Last night, I saw the Bruce Springsteen on Broadway show at the Walter Kerr theater on 48th street. It was one of those rare shows that exceeds the hype.
I started out in a bad mood. Ticketmaster is such a horrible company. Not only did they screw up the lottery process for getting tickets, but when I finally was able to purchase a ticket, the floor seating chart was confusing and I bought upstairs mezzanine seats when I though I was buying near-front-row downstairs seats. Fortunately, the theater is small and the view was good. However, the greedy theater owners have crammed together the rows so much, like the airlines, that I was very uncomfortable. My knees were bumping into the seats in front of me, and I am not an unusually tall person (There needs to be more negative press on this seating scam that plagues Broadway).
The show began with Bruce walking out to a barren stage, no set design, just two stools, a guitar, and a piano. It was very much like David Byrne and The Talking Heads’ design to their Stop Making Sense tour in Broadway theaters.
Throughout the show, Bruce spends about 50% of the time telling stories and 50% of the time playing acoustical versions of his songs. His set list consists mostly of songs that were recorded as solo acoustical guitars, such as The Ghost of Tom Joad or Nebraska.
Bruce looks and sounds like a healthy 40-year-old. The music will not disappoint you.
The stories he tells are taken from his autobiography that came out in the Fall of 2016. I was not a fan of Springsteen until I read that. In my high school days, Born in the USA was popular, along with the other artists of the pop movement, such as Michael Jackson, Madonna, Prince, etc. Therefore, I had labeled Bruce as an insincere pop artist, unlike my other more serious favorite bands. But as I purchased Springsteen albums, particularly the ones after he got a new producer in the 20o0’s, I started to really enjoy Springsteen’s works.
As the show progressed, it soon became apparent that Bruce was not reciting a script. Some of the dialogue is identical from previous shows, but much of it is improvised too. Every new joke he told was a home run. There was not a single moment where his monologue seemed to be failing. Bruce was one with the audience.
Then, it occurred to me. Rock and Roll stars truly are the most powerful entertainers that the world has ever seen. Without much effort at all, Springsteen converted an autobiography into the hottest ticket in town, and all he does is talk to people. This is child’s play compared to playing before more than 100,000 in Hyde Park, London, or Giants Stadium in New Jersey.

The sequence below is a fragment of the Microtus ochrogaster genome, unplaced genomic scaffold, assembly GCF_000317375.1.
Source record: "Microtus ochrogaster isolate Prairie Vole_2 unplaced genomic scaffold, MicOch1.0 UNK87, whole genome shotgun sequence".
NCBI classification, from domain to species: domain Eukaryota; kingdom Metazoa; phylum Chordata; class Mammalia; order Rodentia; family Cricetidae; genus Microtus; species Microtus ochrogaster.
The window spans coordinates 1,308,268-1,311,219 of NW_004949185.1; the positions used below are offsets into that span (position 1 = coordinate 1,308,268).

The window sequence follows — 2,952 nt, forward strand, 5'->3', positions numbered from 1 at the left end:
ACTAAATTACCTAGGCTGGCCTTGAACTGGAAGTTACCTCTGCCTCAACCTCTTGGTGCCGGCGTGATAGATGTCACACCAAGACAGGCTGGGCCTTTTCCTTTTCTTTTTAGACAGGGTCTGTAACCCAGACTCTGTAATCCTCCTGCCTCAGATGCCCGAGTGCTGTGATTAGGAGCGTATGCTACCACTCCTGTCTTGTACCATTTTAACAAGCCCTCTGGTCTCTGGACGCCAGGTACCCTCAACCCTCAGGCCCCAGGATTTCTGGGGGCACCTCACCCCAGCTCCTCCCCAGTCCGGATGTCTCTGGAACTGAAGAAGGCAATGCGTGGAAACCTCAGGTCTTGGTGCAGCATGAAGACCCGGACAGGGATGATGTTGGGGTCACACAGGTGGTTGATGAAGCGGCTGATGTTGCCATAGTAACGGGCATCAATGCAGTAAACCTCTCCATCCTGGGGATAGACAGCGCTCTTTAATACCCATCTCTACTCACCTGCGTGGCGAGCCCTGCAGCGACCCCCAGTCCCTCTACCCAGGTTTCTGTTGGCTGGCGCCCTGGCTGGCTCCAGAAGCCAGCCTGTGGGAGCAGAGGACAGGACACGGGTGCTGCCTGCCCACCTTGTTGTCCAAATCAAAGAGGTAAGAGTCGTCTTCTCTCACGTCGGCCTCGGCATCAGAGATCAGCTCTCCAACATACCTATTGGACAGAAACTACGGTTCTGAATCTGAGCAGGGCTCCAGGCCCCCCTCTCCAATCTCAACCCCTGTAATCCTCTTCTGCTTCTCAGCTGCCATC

If Bruce were a mere actor doing this same show, he would need a script. He would be an empty vessel into which words are poured by others. He would be a fake act.
But when you see this show, you are observing a real man play a real instrument, telling stories about his real life. Bruce needs no script. He writes the script. It is in his head. He writes the music. You are watching the nidus of it all on stage.
While the show is entertainment like a fictional Broadway play, it is also 100% genuine. I cannot think of another example like it. It is a completely new genre apart and above from fake plays.
Theatergoers get the awesome musical talent of a man who has entertained large stadiums for 40-years. They also get the autobiographical story telling of the man who writes the lyrics.
One trick Bruce uses to get the audience to come into this surreal hybrid world of Broadway play and autobiography is to start off by telling the audience that he has been a fraud all this time. He “made it all up” Bruce’s songs are about factories and the working class man, but yet he has never held a real job in his life. He admits that he dodged the Vietnam draft, etc. The show that I saw was his first one since the Fourth of July break and he said, “I have never worked five days a week until now, and I don’t like it.”
The “magic trick”, as he calls it, works. It makes the audience lower their cynical guard.
Of course, being a naive artists, Bruce was part of the Obama administration, essentially, and now feels compelled to give a political lecture. These days, all artists are being pressured by the fascists to say some kind of anti-Trump comment on stage. Bruce makes vague references to the “ugliness” and “hatred” being stirred up. I thought to myself, “Yeah, you are talking about the violent fascists on the left, like the Las Vegas Shooter and the guy who shot at a bunch of congressmen on a softball practice field, nearly killing Steve Scalise.”
Whenever I am at a Roger Waters concert, or some other liberal show or venue, I monitor the audience for signs of people disagreeing with the leftist propaganda. Even here, in liberal Manhattan at a Bruce Springsteen concert, I would say that about half of the audience sat quietly as the vocal fascists applauded. There is a silent majority.
But back to the show, Bruce went on to complete the planned act. However, he must have been refreshed from the holiday and liked our audience so much that he gave us, “The first ever encore” because we were, “such a good audience” (Which, I confirmed to be true. It was the first time he came back for an encore.).
Before the show started, I gave a valuable extra ticket to a theater manager to hand out as he saw fit. A lady sat next to me using that ticket and I said nothing. After the show, I smiled and asked, “Did you like the show?” and told her it was my ticket. It was like being Santa Claus.